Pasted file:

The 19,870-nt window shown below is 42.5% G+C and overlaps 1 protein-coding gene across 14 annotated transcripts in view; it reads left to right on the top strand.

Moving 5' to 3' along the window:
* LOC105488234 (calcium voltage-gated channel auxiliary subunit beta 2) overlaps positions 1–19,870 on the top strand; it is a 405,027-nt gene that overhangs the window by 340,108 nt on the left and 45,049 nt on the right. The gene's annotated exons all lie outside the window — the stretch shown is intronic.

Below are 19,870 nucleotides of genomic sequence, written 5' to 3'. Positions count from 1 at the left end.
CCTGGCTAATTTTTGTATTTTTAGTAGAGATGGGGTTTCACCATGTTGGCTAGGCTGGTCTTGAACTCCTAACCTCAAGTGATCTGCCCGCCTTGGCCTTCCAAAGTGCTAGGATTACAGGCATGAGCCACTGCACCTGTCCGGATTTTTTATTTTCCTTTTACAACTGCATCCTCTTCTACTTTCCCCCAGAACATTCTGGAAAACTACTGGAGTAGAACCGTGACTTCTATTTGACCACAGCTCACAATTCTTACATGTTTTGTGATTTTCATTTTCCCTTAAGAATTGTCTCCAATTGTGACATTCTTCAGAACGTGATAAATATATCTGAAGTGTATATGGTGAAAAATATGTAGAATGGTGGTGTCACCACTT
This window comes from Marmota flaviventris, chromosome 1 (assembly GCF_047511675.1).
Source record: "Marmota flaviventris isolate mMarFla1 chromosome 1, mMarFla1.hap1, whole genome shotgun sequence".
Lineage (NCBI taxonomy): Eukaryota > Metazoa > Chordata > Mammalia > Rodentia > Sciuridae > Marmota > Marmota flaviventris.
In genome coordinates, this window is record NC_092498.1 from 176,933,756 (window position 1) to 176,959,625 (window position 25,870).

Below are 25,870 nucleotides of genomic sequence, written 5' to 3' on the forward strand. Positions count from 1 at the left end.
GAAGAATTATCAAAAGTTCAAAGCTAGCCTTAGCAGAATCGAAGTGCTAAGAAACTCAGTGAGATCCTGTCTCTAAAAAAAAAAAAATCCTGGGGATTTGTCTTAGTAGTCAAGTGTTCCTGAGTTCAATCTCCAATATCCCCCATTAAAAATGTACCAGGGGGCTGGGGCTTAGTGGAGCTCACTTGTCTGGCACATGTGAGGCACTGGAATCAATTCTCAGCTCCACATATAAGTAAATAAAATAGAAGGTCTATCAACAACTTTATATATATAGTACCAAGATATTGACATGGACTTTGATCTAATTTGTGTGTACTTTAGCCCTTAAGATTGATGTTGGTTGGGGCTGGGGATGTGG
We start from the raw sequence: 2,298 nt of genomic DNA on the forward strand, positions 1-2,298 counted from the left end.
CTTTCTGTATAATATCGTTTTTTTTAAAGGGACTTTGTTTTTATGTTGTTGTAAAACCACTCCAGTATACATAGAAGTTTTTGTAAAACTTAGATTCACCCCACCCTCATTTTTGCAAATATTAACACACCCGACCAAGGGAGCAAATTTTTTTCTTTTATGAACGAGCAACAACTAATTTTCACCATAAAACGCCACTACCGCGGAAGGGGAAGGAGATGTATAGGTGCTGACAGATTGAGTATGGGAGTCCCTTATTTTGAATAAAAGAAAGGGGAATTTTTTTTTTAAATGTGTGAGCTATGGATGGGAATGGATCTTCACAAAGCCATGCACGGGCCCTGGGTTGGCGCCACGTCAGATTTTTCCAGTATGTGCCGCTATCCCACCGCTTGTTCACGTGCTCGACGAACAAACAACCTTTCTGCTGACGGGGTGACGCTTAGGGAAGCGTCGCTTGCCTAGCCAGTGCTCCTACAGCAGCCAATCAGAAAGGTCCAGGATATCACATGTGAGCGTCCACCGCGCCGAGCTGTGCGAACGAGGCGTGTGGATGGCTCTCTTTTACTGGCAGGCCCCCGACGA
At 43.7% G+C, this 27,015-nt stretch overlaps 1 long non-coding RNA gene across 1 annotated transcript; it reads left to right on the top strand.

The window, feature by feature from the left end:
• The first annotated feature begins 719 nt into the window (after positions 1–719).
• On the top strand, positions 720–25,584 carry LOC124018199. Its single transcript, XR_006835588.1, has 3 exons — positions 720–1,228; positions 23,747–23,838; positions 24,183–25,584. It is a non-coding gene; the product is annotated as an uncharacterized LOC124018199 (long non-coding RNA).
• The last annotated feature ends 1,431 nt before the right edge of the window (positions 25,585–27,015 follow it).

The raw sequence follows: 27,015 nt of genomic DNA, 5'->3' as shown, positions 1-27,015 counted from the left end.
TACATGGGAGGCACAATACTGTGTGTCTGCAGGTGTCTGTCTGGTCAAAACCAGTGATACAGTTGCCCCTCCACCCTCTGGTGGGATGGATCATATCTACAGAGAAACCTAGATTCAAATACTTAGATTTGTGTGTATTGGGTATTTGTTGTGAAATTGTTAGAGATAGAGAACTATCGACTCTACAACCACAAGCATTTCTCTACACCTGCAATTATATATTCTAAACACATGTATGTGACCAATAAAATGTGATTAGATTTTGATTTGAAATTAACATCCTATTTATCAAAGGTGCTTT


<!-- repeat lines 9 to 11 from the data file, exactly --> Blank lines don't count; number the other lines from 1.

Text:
In genome coordinates, this window is record NC_092498.1 from 176,933,756 (window position 1) to 176,959,625 (window position 25,870).

Below are 25,870 nucleotides of genomic sequence, written 5' to 3' on the forward strand. Positions count from 1 at the left end.
GAAGAATTATCAAAAGTTCAAAGCTAGCCTTAGCAGAATCGAAGTGCTAAGAAACTCAGTGAGATCCTGTCTCTAAAAAAAAAAAAATCCTGGGGATTTGTCTTAGTAGTCAAGTGTTCCTGAGTTCAATCTCCAATATCCCCCATTAAAAATGTACCAGGGGGCTGGGGCTTAGTGGAGCTCACTTGTCTGGCACATGTGAGGCACTGGAATCAATTCTCAGCTCCACATATAAGTAAATAAAATAGAAGGTCTATCAACAACTTTATATATATAGTACCAAGATATTGACATGGACTTTGATCTAATTTGTGTGTACTTTAGCCCTTAAGATTGATGTTGGTTGGGGCTGGGGATGTGG